An astounding 85 per cent of projects secured by Malay contractors ended up in the hands of other communities. This was discovered after a study was carried by the Works Ministry last year.
Such leakages have been blamed for the Malays' failure to achieve economic targets.
The revelation unleashed harsh criticism of the 'get rich quick' attitude of Malay contractors.
Universiti Teknologi Mara lecturer Ahmad Kamil Mohamed wrote in Utusan Malaysia yesterday that some contractors were more interested in making a quick buck by selling their contracts and licences than in fulfilling the contracts.
'Then they ask for fresh opportunities, and as a result, there are Malays who have made being a middleman into a profession,' he wrote. He said the industry is seen as so lucrative that everyone wants to become a contractor, including those without the expertise or adequate capital.
There are now more than 40,000 Malay Class F contractors who hold licences to carry out small projects for the government.
Meanwhile, an editorial in Berita Harian called for closer monitoring of bumiputera contractors, including checks at their offices and worksites. It said that merely blacklisting contractors may not be effective as they could set up other companies to bid for more projects.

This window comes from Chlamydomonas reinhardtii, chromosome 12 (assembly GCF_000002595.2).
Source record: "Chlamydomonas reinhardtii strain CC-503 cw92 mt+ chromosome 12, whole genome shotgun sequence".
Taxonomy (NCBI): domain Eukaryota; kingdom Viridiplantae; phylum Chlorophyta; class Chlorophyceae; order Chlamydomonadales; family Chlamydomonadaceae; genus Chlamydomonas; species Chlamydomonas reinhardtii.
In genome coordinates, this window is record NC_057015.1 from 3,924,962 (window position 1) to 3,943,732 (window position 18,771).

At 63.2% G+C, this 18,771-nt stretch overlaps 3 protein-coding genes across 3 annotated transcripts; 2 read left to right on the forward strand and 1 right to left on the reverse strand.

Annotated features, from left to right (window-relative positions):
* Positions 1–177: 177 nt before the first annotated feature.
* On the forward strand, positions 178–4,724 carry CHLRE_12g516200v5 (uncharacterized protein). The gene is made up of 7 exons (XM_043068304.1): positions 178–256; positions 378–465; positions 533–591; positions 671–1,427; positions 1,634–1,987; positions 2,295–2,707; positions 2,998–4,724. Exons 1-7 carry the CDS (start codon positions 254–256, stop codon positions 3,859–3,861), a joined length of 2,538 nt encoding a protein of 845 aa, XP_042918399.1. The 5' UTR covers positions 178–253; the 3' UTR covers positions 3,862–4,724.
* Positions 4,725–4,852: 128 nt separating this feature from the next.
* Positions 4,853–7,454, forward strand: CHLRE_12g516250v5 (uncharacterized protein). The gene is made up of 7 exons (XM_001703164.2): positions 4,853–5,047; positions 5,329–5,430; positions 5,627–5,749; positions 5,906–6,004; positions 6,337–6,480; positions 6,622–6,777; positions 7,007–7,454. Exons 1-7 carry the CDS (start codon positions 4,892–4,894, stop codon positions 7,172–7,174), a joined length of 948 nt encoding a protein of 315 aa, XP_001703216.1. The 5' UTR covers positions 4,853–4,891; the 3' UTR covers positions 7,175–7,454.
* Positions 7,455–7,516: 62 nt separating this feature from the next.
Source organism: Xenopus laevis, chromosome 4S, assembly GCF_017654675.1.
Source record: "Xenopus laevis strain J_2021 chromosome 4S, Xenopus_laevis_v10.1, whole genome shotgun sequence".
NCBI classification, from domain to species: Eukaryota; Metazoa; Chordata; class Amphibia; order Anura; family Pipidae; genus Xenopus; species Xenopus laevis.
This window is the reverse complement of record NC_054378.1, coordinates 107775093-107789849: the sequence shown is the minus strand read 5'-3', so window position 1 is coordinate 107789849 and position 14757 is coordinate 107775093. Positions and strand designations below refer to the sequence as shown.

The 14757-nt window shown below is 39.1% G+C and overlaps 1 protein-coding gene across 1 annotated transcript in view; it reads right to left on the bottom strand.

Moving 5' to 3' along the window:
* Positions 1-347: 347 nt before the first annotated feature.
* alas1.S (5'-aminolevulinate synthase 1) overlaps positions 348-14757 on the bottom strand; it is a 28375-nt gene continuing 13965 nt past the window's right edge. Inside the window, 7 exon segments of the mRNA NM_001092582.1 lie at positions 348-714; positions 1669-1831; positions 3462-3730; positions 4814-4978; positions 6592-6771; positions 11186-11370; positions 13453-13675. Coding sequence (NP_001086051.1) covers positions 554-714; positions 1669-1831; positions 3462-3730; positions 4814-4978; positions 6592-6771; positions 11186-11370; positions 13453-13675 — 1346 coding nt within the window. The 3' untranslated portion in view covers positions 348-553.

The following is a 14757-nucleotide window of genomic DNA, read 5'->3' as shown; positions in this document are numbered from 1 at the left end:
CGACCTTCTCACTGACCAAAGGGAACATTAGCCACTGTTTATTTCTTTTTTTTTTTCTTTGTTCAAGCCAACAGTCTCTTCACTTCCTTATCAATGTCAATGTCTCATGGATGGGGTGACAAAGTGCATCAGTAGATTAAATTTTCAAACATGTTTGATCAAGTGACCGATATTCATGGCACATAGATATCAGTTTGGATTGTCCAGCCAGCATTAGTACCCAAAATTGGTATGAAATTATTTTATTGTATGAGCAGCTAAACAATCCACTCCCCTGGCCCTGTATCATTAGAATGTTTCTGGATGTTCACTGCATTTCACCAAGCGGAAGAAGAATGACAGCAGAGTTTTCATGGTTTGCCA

However, some said the government should take a closer look at the way the industry is structured, as it makes it difficult for Malay contractors to survive or carry out their projects.Datuk Seri Megat Najumuddin Khas, president of the Federation of Public Listed Companies, said the supply of building materials is controlled by non-Malays. He said Malay contractors face difficulties getting supplies because of tight credit conditions and higher prices.
'What the Malay contractors face is daunting. It is very tough for them to get past the post because the odds are stacked against them, despite the best intentions of the government,' he told The Straits Times.
He said this forces many of them to sell their projects to non-Malay sub-contractors. And because of this, he doubts that the requirement for a pledge would be effective, or even possible, for a Malay contractor to uphold.
He believes the problem can be solved only by an overhaul of the system, but acknowledged that this would generate a political outcry.
Construction company TRC Synergy executive chairman Sufri Mohd Zin was also quoted in Bernama yesterday as saying that more than 80 per cent of the construction supply industry is controlled by non-Malays. He said the government should help Malays break this dominance in order to stop the leakages.
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